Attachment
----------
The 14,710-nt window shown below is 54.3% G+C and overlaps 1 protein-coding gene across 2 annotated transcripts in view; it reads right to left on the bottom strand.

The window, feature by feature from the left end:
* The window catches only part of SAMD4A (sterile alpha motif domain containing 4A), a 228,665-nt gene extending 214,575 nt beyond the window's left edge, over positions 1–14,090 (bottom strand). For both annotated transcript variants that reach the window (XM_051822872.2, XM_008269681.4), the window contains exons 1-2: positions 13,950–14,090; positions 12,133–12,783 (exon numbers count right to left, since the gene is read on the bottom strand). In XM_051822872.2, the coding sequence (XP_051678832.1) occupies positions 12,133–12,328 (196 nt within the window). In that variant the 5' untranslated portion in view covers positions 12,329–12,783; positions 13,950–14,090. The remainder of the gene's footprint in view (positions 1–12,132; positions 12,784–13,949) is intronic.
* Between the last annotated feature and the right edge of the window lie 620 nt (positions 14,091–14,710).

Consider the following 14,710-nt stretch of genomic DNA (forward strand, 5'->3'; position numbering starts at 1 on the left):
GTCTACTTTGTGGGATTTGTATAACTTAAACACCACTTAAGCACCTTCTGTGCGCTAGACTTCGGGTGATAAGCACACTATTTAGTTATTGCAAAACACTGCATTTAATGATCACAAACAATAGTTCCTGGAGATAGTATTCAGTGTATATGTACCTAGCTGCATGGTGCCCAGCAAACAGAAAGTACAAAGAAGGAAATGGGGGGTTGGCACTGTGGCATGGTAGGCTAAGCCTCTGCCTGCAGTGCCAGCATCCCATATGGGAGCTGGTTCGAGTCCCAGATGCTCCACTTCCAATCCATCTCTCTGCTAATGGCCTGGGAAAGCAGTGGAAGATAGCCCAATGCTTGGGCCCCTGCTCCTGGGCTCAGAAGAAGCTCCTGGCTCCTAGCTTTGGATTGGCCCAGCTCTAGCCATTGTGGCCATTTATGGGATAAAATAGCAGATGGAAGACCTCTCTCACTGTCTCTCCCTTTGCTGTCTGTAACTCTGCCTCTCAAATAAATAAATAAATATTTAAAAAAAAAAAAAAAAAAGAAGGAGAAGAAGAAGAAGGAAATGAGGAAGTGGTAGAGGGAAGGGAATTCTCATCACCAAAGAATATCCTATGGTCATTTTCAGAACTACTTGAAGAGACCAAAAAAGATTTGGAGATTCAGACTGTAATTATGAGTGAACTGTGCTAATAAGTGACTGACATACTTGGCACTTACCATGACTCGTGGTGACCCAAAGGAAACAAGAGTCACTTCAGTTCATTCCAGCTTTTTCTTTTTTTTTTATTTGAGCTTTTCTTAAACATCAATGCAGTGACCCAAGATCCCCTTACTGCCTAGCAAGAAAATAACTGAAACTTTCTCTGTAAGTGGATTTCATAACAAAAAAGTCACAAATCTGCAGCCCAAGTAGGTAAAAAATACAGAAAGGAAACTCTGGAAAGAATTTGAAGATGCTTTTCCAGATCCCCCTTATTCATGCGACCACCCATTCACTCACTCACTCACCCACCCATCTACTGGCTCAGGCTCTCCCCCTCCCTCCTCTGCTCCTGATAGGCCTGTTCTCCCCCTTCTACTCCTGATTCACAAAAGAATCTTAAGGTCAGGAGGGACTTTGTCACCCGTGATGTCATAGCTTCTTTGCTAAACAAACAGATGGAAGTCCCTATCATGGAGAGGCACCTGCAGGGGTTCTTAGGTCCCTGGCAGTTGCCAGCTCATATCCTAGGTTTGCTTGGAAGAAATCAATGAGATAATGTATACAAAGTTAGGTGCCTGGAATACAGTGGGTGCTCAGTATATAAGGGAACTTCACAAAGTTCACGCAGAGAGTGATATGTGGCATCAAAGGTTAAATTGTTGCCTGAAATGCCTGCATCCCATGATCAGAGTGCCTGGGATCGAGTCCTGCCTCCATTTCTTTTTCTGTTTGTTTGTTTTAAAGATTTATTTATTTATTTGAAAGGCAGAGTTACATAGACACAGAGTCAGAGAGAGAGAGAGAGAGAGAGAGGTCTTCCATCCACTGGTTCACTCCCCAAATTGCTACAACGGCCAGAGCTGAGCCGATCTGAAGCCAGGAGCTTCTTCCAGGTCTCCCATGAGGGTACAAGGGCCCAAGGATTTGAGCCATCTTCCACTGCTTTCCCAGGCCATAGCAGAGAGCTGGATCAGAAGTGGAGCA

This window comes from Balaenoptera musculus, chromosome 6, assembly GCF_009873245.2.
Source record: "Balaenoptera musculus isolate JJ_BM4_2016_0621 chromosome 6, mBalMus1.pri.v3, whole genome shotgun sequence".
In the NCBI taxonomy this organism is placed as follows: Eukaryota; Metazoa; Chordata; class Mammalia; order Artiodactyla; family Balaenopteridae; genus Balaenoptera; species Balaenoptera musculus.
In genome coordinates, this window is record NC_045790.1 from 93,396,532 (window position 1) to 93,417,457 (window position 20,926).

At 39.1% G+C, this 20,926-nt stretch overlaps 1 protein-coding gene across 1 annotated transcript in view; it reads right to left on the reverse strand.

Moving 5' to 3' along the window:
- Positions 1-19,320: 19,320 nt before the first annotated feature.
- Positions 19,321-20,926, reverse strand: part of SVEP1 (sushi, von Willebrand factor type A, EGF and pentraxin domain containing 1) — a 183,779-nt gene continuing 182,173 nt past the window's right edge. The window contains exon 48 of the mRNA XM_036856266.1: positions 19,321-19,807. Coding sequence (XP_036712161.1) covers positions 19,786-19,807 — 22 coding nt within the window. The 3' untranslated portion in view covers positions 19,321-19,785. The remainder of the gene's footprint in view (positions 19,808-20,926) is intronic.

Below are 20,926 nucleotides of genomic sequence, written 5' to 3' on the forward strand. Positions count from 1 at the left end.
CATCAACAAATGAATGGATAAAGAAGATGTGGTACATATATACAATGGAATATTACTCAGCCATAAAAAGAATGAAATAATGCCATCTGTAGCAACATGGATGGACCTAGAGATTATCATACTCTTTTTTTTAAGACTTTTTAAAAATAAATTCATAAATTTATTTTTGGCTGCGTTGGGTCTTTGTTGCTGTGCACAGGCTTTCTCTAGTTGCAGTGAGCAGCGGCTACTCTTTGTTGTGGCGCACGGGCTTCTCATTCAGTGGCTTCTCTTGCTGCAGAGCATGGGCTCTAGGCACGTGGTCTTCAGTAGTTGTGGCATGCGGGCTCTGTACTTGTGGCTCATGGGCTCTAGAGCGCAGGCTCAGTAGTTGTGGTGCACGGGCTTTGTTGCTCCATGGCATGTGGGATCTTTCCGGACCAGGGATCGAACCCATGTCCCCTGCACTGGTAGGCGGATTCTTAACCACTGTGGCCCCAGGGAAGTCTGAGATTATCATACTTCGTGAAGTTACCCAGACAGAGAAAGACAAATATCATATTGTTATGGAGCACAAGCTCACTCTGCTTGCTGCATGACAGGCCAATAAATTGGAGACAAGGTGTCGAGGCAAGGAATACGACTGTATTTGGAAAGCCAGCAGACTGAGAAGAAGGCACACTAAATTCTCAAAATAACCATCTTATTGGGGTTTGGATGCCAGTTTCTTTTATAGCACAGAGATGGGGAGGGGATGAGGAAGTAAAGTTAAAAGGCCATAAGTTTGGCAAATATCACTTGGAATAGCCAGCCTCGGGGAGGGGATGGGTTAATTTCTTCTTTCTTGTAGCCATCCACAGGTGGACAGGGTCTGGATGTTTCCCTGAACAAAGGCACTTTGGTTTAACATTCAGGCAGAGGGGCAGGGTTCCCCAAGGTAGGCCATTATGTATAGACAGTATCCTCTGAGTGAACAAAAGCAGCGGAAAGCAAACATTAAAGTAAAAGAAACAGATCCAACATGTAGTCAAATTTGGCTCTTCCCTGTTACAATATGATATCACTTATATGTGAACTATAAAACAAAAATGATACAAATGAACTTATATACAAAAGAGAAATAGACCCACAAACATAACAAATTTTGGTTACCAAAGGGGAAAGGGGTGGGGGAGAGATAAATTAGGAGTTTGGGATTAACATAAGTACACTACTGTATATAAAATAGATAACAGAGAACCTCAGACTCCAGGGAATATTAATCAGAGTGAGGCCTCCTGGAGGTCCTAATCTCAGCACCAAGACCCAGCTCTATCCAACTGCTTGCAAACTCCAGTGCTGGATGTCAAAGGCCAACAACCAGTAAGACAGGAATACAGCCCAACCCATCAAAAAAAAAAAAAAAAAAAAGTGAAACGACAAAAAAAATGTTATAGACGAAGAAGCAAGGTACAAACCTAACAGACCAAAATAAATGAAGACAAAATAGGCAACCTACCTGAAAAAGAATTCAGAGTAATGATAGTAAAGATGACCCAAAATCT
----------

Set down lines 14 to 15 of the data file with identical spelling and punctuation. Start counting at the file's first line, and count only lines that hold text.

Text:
- Positions 19,321-20,926, reverse strand: part of SVEP1 (sushi, von Willebrand factor type A, EGF and pentraxin domain containing 1) — a 183,779-nt gene continuing 182,173 nt past the window's right edge. The window contains exon 48 of the mRNA XM_036856266.1: positions 19,321-19,807. Coding sequence (XP_036712161.1) covers positions 19,786-19,807 — 22 coding nt within the window. The 3' untranslated portion in view covers positions 19,321-19,785. The remainder of the gene's footprint in view (positions 19,808-20,926) is intronic.

Below are 20,926 nucleotides of genomic sequence, written 5' to 3' on the forward strand. Positions count from 1 at the left end.